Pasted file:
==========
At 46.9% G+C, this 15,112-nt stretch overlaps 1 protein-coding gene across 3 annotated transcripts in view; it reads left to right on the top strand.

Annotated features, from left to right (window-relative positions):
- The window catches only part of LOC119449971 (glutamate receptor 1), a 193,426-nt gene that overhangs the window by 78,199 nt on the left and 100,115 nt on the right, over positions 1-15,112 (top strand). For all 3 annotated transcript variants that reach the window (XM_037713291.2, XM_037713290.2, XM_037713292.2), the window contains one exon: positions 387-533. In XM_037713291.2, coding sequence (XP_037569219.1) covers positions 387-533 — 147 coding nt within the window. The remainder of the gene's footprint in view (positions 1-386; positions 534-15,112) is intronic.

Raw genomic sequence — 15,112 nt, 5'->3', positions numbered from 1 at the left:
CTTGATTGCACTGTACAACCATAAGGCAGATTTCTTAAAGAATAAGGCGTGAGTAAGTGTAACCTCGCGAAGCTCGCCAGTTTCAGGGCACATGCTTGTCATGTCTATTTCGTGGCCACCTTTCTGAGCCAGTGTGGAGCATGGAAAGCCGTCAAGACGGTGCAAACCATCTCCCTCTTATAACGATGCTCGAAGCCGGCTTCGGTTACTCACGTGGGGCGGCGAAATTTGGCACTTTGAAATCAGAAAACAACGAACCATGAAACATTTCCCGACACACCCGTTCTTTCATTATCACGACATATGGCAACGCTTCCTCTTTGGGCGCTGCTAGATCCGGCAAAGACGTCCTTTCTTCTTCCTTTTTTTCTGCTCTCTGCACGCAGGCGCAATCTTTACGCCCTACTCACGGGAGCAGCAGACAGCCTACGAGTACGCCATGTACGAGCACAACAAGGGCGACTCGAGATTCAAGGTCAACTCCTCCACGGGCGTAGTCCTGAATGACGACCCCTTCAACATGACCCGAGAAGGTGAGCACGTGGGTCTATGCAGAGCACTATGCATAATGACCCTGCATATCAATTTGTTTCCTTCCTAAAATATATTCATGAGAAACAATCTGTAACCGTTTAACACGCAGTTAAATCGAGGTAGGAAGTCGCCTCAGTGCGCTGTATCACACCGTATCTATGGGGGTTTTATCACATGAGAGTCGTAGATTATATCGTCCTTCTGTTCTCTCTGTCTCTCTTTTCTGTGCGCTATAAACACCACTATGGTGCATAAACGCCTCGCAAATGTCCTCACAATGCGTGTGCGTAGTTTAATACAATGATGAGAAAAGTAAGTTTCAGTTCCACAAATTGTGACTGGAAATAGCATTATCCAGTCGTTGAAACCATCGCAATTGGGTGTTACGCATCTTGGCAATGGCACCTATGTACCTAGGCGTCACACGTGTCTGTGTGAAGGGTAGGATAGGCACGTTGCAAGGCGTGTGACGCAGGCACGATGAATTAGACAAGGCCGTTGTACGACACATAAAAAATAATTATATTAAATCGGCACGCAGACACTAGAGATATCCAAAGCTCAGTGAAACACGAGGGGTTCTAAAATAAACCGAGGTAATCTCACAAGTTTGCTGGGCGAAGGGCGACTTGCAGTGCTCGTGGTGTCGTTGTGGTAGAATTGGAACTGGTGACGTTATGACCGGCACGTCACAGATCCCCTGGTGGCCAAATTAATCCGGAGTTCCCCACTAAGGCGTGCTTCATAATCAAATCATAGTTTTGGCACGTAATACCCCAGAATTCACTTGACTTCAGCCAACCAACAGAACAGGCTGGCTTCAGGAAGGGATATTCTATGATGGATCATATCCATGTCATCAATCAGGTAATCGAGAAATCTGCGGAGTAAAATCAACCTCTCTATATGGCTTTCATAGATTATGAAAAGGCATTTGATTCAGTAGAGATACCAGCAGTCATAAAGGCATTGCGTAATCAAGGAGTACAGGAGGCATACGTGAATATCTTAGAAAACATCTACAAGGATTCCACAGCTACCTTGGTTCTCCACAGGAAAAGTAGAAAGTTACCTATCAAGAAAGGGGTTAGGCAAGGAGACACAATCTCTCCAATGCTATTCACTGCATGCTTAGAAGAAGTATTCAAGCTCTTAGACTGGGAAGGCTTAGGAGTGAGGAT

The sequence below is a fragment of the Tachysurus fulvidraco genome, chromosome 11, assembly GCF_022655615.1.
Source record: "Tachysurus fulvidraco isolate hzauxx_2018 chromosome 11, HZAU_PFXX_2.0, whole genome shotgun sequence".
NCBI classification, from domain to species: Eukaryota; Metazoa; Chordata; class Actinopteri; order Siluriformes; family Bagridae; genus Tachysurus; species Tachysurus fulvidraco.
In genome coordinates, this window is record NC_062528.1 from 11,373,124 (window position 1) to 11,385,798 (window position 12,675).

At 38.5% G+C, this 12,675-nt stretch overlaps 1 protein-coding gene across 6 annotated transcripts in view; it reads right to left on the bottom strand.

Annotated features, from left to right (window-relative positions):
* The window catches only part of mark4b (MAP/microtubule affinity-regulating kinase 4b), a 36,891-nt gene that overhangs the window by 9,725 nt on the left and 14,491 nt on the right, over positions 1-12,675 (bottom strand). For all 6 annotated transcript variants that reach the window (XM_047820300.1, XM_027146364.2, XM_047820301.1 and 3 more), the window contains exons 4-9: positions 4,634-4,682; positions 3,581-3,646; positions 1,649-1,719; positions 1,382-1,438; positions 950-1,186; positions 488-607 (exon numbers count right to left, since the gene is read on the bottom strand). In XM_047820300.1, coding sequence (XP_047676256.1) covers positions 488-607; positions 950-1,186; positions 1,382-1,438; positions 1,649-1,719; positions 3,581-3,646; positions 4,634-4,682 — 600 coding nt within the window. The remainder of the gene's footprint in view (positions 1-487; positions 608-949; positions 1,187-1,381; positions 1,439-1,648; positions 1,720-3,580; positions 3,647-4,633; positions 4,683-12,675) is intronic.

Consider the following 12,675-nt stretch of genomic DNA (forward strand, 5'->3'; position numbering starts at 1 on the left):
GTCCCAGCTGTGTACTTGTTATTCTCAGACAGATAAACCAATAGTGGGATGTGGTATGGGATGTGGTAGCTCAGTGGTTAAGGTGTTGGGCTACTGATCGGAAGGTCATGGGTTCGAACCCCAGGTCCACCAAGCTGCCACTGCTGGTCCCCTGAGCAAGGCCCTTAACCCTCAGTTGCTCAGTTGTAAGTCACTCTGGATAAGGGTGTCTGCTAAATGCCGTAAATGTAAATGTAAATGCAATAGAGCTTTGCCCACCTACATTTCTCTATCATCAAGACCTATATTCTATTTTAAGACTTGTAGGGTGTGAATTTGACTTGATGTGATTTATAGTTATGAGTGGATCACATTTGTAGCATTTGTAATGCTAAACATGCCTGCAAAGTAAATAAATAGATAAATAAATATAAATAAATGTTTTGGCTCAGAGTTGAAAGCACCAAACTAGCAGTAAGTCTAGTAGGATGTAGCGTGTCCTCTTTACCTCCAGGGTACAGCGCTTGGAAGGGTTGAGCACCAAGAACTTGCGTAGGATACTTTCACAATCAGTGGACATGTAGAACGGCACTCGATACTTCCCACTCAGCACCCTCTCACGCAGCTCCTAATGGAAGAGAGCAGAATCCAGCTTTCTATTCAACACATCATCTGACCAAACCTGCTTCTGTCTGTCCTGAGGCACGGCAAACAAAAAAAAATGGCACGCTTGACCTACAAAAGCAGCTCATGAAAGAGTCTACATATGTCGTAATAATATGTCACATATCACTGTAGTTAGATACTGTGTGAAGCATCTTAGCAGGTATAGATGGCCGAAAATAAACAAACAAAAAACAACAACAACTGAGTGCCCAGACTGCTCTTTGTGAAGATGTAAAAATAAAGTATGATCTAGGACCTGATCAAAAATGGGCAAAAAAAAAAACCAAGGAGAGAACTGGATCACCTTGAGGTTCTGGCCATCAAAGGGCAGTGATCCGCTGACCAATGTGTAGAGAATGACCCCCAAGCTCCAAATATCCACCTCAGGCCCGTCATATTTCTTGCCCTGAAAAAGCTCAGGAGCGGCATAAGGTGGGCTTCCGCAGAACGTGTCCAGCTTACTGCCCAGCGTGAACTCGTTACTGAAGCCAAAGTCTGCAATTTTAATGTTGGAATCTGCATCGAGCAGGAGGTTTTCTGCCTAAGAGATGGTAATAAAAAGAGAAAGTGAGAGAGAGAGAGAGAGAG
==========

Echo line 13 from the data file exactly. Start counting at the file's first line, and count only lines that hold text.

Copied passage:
Consider the following 12,675-nt stretch of genomic DNA (forward strand, 5'->3'; position numbering starts at 1 on the left):